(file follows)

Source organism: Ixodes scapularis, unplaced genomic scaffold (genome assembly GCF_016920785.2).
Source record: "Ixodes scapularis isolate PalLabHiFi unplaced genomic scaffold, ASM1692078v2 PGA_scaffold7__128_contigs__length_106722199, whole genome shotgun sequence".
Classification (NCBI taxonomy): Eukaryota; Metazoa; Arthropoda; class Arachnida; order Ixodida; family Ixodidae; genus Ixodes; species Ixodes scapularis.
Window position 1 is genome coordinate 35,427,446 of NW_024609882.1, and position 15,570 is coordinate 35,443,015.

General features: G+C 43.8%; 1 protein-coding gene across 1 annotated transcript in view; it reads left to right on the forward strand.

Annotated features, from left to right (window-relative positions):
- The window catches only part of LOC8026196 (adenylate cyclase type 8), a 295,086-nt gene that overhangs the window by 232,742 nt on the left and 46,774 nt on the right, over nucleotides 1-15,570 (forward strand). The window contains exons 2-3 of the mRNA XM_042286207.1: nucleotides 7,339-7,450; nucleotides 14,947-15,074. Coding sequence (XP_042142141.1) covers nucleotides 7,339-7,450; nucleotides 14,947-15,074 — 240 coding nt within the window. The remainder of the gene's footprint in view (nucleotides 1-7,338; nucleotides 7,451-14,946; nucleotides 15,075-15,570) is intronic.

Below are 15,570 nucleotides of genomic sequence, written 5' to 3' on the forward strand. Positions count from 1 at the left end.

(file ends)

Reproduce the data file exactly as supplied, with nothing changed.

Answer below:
Source organism: Ixodes scapularis, unplaced genomic scaffold (genome assembly GCF_016920785.2).
Source record: "Ixodes scapularis isolate PalLabHiFi unplaced genomic scaffold, ASM1692078v2 PGA_scaffold7__128_contigs__length_106722199, whole genome shotgun sequence".
Classification (NCBI taxonomy): Eukaryota; Metazoa; Arthropoda; class Arachnida; order Ixodida; family Ixodidae; genus Ixodes; species Ixodes scapularis.
Window position 1 is genome coordinate 35,427,446 of NW_024609882.1, and position 15,570 is coordinate 35,443,015.

General features: G+C 43.8%; 1 protein-coding gene across 1 annotated transcript in view; it reads left to right on the forward strand.

Annotated features, from left to right (window-relative positions):
- The window catches only part of LOC8026196 (adenylate cyclase type 8), a 295,086-nt gene that overhangs the window by 232,742 nt on the left and 46,774 nt on the right, over nucleotides 1-15,570 (forward strand). The window contains exons 2-3 of the mRNA XM_042286207.1: nucleotides 7,339-7,450; nucleotides 14,947-15,074. Coding sequence (XP_042142141.1) covers nucleotides 7,339-7,450; nucleotides 14,947-15,074 — 240 coding nt within the window. The remainder of the gene's footprint in view (nucleotides 1-7,338; nucleotides 7,451-14,946; nucleotides 15,075-15,570) is intronic.

Below are 15,570 nucleotides of genomic sequence, written 5' to 3' on the forward strand. Positions count from 1 at the left end.